Sir: I can shed some light on Mr Parrott's puzzlement (18 August). The picture is genuine - it is one of a sequence taken of a raiding party drawn from B Company, 9th Battalion, the Cameronians (Scottish Rifles) emerging from a sap to undertake a daylight raid on German trenches. The object of such raids was to take prisoners from the opposing front lines in order to identify units and gain intelligence. It was taken near Cuthbert Crater, on the Western Front near Arras, on 24 March or 6 April 1917. The sequence from which this photograph is taken has added poignancy since shortly after it was taken a British shell fell short and exploded among the party, killing seven men.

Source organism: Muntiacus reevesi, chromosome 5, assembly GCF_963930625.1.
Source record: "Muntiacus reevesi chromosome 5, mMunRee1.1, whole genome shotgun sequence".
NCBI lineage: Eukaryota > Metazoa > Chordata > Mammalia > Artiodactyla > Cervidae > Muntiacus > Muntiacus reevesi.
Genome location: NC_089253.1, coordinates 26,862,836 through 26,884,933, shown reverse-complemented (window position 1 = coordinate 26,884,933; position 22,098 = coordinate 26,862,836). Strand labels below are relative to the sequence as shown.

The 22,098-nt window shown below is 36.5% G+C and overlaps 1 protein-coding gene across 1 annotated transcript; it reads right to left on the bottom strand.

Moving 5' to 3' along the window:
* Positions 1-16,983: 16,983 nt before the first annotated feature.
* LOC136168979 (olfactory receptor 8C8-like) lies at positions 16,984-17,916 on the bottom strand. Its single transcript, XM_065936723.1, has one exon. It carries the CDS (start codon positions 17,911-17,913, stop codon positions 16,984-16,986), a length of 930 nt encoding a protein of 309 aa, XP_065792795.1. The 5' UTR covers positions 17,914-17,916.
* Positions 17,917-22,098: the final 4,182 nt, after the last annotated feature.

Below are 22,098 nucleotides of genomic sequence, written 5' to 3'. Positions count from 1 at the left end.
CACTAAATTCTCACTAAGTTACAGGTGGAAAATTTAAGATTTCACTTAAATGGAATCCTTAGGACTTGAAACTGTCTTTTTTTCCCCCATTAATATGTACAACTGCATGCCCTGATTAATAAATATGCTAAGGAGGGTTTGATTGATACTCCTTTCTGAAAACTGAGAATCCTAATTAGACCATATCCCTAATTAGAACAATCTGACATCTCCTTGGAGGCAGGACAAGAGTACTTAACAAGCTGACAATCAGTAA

In the context of your article on the case for pardoning at least some of the British soldiers executed during the Great War, one wonders how the members of this particular raiding party, who were only 'doing their bit', would have responded to such a suggestion?
Stoke Poges, Buckinghamshire